Remembering the Simple Things in a Crisis

Terrorism is a nightmare wrapped in a stolen banner. By Michael Wolfe

 

As I write, the Twin Towers of the World Trade Center in New York City have crumbled before our eyes, we have seen a plane pass through a skyscraper, and the Pentagon has been pierced to its inner courtyard. Tens of thousands of people are presumed dead and injured, other airplanes are down or missing, schools and public buildings are closed across the country, and Americans are stunned. For many of us it is as though this tragedy had occurred, not hundreds or thousands of miles away, but in our family rooms at home.



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Common sense and past experience assigns these tragic events to a concerted terrorist attack. Terrorism is designed to accomplish a single end: to prove to a large, secure population that it is not invulnerable. It is generally launched by those who feel they have no other means or representation to make their situation felt. It is the ultimate failure of human communication, the poison pen letter sent without a name.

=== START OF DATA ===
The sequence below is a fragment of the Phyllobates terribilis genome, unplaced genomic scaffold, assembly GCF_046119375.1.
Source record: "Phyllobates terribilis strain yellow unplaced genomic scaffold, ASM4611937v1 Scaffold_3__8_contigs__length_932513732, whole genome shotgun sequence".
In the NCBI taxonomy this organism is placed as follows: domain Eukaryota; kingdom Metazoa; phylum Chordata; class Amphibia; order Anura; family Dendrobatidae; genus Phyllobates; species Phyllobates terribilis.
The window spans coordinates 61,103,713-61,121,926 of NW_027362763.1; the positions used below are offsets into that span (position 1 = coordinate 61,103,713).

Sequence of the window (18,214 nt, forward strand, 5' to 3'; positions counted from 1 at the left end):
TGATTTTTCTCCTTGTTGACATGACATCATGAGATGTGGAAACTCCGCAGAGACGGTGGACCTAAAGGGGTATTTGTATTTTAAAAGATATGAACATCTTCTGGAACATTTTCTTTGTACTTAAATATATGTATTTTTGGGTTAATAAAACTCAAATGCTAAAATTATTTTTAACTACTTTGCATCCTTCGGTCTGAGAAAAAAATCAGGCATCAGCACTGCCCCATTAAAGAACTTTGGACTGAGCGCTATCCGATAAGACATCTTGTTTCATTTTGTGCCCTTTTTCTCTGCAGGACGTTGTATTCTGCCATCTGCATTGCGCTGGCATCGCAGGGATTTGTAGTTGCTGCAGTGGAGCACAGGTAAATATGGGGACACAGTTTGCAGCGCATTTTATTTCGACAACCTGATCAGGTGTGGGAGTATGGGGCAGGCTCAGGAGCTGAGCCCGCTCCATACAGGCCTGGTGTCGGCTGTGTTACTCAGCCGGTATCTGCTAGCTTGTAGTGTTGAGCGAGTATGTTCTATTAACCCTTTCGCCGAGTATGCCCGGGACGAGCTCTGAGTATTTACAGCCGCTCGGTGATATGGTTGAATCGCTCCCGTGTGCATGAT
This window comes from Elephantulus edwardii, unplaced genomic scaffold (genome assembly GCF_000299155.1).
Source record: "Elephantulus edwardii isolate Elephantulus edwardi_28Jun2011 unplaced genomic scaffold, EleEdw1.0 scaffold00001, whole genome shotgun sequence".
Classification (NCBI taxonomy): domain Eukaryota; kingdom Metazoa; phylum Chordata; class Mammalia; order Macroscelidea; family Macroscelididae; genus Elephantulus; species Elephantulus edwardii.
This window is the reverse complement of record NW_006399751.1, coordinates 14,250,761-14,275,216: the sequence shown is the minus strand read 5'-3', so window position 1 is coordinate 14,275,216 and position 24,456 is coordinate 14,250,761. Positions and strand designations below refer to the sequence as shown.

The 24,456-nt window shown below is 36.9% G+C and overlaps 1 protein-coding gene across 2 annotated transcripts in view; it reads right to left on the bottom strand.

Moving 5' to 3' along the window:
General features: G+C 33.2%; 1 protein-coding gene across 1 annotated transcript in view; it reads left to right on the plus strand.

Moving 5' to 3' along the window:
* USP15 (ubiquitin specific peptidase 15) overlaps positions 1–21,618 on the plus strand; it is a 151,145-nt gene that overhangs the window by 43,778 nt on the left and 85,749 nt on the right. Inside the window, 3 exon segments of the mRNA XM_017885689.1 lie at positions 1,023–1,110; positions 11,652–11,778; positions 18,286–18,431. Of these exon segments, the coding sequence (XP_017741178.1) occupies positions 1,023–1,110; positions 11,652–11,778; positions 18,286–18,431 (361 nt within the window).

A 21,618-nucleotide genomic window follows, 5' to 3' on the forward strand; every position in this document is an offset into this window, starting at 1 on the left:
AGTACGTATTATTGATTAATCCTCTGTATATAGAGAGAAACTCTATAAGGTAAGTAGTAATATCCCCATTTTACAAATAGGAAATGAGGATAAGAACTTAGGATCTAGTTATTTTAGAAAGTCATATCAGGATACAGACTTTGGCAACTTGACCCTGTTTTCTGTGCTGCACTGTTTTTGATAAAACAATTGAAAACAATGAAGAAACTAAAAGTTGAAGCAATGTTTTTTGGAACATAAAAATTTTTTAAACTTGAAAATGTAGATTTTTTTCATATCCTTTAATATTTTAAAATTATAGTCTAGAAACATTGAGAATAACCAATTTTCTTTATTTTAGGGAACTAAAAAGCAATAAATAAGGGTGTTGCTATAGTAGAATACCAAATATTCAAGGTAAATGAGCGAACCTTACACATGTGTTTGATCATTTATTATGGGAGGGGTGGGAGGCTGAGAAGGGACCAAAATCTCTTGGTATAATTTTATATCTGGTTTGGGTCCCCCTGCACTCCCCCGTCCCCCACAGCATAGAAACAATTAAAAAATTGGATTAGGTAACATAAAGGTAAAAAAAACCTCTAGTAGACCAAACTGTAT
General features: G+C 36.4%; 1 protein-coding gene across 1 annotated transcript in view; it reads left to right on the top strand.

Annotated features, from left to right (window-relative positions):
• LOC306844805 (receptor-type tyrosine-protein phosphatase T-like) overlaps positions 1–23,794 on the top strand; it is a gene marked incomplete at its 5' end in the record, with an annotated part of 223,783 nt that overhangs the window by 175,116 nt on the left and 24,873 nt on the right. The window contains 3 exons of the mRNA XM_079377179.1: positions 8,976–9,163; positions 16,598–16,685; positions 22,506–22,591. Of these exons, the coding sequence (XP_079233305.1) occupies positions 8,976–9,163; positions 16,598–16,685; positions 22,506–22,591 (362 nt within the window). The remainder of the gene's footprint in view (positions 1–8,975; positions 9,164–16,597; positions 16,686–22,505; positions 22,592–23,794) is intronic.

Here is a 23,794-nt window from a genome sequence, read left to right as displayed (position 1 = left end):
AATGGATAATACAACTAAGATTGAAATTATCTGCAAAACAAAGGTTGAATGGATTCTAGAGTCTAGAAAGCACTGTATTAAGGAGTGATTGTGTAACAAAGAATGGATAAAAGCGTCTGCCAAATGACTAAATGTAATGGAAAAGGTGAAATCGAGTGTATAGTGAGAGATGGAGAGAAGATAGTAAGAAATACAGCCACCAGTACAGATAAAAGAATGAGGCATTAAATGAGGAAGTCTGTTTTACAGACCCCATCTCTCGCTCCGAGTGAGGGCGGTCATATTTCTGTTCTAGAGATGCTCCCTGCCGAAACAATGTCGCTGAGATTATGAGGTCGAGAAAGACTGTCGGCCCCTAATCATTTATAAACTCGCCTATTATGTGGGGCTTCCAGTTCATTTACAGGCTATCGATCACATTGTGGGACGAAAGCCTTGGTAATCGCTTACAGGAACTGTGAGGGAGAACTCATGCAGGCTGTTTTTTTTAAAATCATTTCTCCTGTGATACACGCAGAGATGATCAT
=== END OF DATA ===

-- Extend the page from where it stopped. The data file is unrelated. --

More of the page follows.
This event signals a massive failure of the intelligence community, too, a community that always seems to be staring intently in the wrong direction just when the next disaster strikes. Thus, in 1995, the Oklahoma bombing was laid at the door of an undefined Arab source, until we learned some days later that the perpetrators came from within. This most recent tragedy required three things: a number of trained pilots prepared to die for their cause; a set of easily acquired flight charts; and a poor security system that permitted the perpetrators access to commercial aircraft. This may have been well coordinated, but it is not particularly sophisticated. Certainly it could not be described as "high tech."



As the force of this "second Pearl Harbor" sinks in, anything could happen in the government, society, and collective psyche of the country. It is worth recollecting at this point that both the media and individuals should shy away from generalizations that can only incriminate innocent people and aid and abet the perpetrators. The usual assumption will no doubt emerge, linking these events to the "Middle East" and to "Islam."



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